All Commentary
Tuesday, September 28, 2010

Gordon Gekko on Greed

Is it really good?

Oliver Stone has made of sequel of sorts to  his 1987 movie Wall Street.  In the original the central character, Gordon Gekko, famously says, “Greed … is good.”  He seems to have meant that wealth-creation and innovation are founded on “greed,” something that, understood in a certain way, many readers of The Freeman might agree with.  But it’s important to realize that he was only partly right.

First, greed or, better, self interest, certainly does in a sense drive material progress and so on, but only if and to the extent that social institutions, the “rules of the game,” are truly consistent with the free market – that is, private property, free exchange, and the rule of law.

But not everything that looks like a free market is a free market.  If the economic system departs from the rules of the free market, self-interest tends not to promote the general welfare at all.  For instance, private property is violated every time special interests use government to seek a bailout or protection against competition.

Nevertheless, there is a certain “free-market” attitude, which I am told can even be found on Wall Street itself, that whatever self-interest produces must indeed be good.  Those with this attitude don’t take the trouble to sort out the basic requirements of the free market from the various regulations, protections, and transfers that are at odds with it.  You know, the sort of “free marketer” that Steven Colbert satirizes on his television show.  To such persons, the collapse of the financial market and the recession are evidence of failure of the “free market” and unbridled capitalism.

Two Kinds of Free Marketers

I think this attitude can be traced to two different mindsets that you could call free-market-friendly.  One of these sees self-interest itself as a virtue, and unfettered self-interest in particular as the highest good.  But what does “unfettered” mean?

While the subject is far too involved for me to delve deeply into here, I will say that I think it depends on whether the fetters reside within the agent, in the form of norms and conventions she has internalized, or outside the agent, in the formal rules and regulations that are enforced by external authorities.

Those who tend to use the phrase “unfettered self-interest” or “unbridled capitalism” seem to have in mind a situation in which there is no locus of restraint whatever, either within the agent or outside the agent.  Of course, the complete absence of restraint in this sense would result in the Hobbesian “war of everyone against everyone,” precisely the picture of modern finance that Oliver Stone paints in his movies.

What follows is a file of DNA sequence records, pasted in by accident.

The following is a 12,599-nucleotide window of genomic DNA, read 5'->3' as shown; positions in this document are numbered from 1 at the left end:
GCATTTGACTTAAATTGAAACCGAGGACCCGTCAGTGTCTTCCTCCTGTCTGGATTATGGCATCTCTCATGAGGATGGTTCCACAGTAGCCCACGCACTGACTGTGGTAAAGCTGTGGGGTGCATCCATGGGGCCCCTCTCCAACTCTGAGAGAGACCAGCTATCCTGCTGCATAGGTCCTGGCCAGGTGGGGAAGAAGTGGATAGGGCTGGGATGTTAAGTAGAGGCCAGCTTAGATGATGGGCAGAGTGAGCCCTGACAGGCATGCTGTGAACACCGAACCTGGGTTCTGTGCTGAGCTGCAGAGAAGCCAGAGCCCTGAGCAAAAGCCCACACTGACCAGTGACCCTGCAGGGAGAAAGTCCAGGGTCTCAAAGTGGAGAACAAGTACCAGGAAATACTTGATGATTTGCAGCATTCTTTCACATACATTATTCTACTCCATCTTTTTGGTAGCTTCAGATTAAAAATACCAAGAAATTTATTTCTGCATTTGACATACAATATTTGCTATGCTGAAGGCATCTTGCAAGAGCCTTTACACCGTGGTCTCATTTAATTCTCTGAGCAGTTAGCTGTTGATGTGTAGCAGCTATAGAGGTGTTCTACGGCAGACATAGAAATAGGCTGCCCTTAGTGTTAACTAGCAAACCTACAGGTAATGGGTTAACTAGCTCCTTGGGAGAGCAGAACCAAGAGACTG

In this rather naïve view the agent is free to pursue her self-interest wherever she finds it, even when it means acting opportunistically and dishonestly – so long as she observes or appears to observe the external rules and regulations.  Thus the hotshot Wall Street operator takes advantage of any opportunity she chances on, even if it violates the norms of honesty and conventions of fair play, since these don’t really exist in her internal moral world.  They believe that “greed is good” even when the rules of the game violate the rule of law, for example, by spreading the cost of risky investments among taxpayers (e.g., Fannie Mae) and concentrating the benefits on a few big players (e.g., Goldman Sachs).

(See Horwitz and Boettke’s “The House that Uncle Sam Built” for an excellent explanation of just how government policy did this leading up to the recent housing/financial crisis.)


Now, a more mature view doesn’t claim that everything that shakes out of even an ideal free market, whatever that may mean to you, is good and without (even significant) imperfections.  It recognizes that in such a world aggression and fraud would still take place (though probably a lot less than in one dominated by standing national armies) and that nonaggressive behavior ranging from the annoying to the offensive to the deeply disturbing (no need for me to detail what these are for me or might be for you) would still be plentiful.

But the mature view recognizes that honesty, fair play, and trust are all important elements of the free market.  Without these, private property, free exchange, and the rule of law may still be observed under the watchful eye of external authorities, but they would not flourish, and neither would material prosperity and wealth-creation take place on the scale and consistency that we’ve seen since the rebirth of the liberal idea in modern times.

Moreover, this view recognizes that when profits and losses, the good and the bad, redound to those responsible for making the decisions that produce them, market participants tend to grow more responsible and make better decisions.  That is what the free market does: It makes us more responsible by making us more responsible.  As a result, just those kinds of internal restraints against opportunism that grease the wheels of the market process emerge over time: the norms of trust and the conventions of reciprocity and fair play.  This doesn’t mean, of course that “greed is good.”

Rather, the attitude is something like, to paraphrase Winston Churchill on democracy, “the free market is the worst possible system – except for all the others.”


The sequel just opened and I haven’t seen it yet.  Let’s see how much the filmmaker has grown up in the past 23 years.

  • Sanford Ikeda is a Professor and the Coordinator of the Economics Program at Purchase College of the State University of New York and a Visiting Scholar and Research Associate at New York University. He is a member of the FEE Faculty Network.